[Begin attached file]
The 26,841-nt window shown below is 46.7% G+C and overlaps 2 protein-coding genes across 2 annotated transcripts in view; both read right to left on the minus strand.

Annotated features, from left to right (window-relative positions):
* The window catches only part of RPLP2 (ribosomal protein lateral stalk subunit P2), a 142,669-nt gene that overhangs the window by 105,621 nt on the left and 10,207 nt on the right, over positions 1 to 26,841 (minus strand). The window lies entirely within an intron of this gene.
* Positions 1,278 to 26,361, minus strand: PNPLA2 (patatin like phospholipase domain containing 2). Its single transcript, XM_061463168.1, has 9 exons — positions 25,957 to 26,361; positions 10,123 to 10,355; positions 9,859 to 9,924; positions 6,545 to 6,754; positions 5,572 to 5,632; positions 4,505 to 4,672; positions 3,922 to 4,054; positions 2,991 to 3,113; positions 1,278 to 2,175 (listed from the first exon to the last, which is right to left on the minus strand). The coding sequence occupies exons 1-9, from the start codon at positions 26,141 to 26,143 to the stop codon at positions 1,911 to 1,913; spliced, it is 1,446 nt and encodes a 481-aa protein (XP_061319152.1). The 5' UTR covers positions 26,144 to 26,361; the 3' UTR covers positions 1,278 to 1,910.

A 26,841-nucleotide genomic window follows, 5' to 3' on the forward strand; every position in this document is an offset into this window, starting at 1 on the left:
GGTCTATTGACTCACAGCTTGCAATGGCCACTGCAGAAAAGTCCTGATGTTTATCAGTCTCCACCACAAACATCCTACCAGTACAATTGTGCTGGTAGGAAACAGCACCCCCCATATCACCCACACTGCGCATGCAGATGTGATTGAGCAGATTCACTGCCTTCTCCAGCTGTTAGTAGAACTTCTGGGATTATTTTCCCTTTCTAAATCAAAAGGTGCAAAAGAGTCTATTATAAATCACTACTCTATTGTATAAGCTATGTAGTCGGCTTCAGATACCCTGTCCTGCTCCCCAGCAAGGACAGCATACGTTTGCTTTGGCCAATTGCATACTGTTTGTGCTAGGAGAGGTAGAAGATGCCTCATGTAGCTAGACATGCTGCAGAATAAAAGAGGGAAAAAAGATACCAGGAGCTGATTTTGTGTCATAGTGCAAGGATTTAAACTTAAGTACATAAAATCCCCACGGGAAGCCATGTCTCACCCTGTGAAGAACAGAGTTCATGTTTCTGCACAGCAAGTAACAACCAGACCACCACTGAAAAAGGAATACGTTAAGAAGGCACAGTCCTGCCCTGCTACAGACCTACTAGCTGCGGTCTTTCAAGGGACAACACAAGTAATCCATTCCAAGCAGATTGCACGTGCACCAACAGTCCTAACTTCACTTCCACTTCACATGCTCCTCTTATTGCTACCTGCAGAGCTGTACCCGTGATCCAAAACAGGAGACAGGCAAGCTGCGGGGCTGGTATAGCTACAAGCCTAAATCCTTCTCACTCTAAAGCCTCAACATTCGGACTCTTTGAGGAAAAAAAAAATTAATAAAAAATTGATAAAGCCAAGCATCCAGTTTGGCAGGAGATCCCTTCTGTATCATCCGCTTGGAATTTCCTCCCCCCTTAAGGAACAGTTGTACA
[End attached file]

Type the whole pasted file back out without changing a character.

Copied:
The 26,841-nt window shown below is 46.7% G+C and overlaps 2 protein-coding genes across 2 annotated transcripts in view; both read right to left on the minus strand.

Annotated features, from left to right (window-relative positions):
* The window catches only part of RPLP2 (ribosomal protein lateral stalk subunit P2), a 142,669-nt gene that overhangs the window by 105,621 nt on the left and 10,207 nt on the right, over positions 1 to 26,841 (minus strand). The window lies entirely within an intron of this gene.
* Positions 1,278 to 26,361, minus strand: PNPLA2 (patatin like phospholipase domain containing 2). Its single transcript, XM_061463168.1, has 9 exons — positions 25,957 to 26,361; positions 10,123 to 10,355; positions 9,859 to 9,924; positions 6,545 to 6,754; positions 5,572 to 5,632; positions 4,505 to 4,672; positions 3,922 to 4,054; positions 2,991 to 3,113; positions 1,278 to 2,175 (listed from the first exon to the last, which is right to left on the minus strand). The coding sequence occupies exons 1-9, from the start codon at positions 26,141 to 26,143 to the stop codon at positions 1,911 to 1,913; spliced, it is 1,446 nt and encodes a 481-aa protein (XP_061319152.1). The 5' UTR covers positions 26,144 to 26,361; the 3' UTR covers positions 1,278 to 1,910.

A 26,841-nucleotide genomic window follows, 5' to 3' on the forward strand; every position in this document is an offset into this window, starting at 1 on the left:
GGTCTATTGACTCACAGCTTGCAATGGCCACTGCAGAAAAGTCCTGATGTTTATCAGTCTCCACCACAAACATCCTACCAGTACAATTGTGCTGGTAGGAAACAGCACCCCCCATATCACCCACACTGCGCATGCAGATGTGATTGAGCAGATTCACTGCCTTCTCCAGCTGTTAGTAGAACTTCTGGGATTATTTTCCCTTTCTAAATCAAAAGGTGCAAAAGAGTCTATTATAAATCACTACTCTATTGTATAAGCTATGTAGTCGGCTTCAGATACCCTGTCCTGCTCCCCAGCAAGGACAGCATACGTTTGCTTTGGCCAATTGCATACTGTTTGTGCTAGGAGAGGTAGAAGATGCCTCATGTAGCTAGACATGCTGCAGAATAAAAGAGGGAAAAAAGATACCAGGAGCTGATTTTGTGTCATAGTGCAAGGATTTAAACTTAAGTACATAAAATCCCCACGGGAAGCCATGTCTCACCCTGTGAAGAACAGAGTTCATGTTTCTGCACAGCAAGTAACAACCAGACCACCACTGAAAAAGGAATACGTTAAGAAGGCACAGTCCTGCCCTGCTACAGACCTACTAGCTGCGGTCTTTCAAGGGACAACACAAGTAATCCATTCCAAGCAGATTGCACGTGCACCAACAGTCCTAACTTCACTTCCACTTCACATGCTCCTCTTATTGCTACCTGCAGAGCTGTACCCGTGATCCAAAACAGGAGACAGGCAAGCTGCGGGGCTGGTATAGCTACAAGCCTAAATCCTTCTCACTCTAAAGCCTCAACATTCGGACTCTTTGAGGAAAAAAAAAATTAATAAAAAATTGATAAAGCCAAGCATCCAGTTTGGCAGGAGATCCCTTCTGTATCATCCGCTTGGAATTTCCTCCCCCCTTAAGGAACAGTTGTACA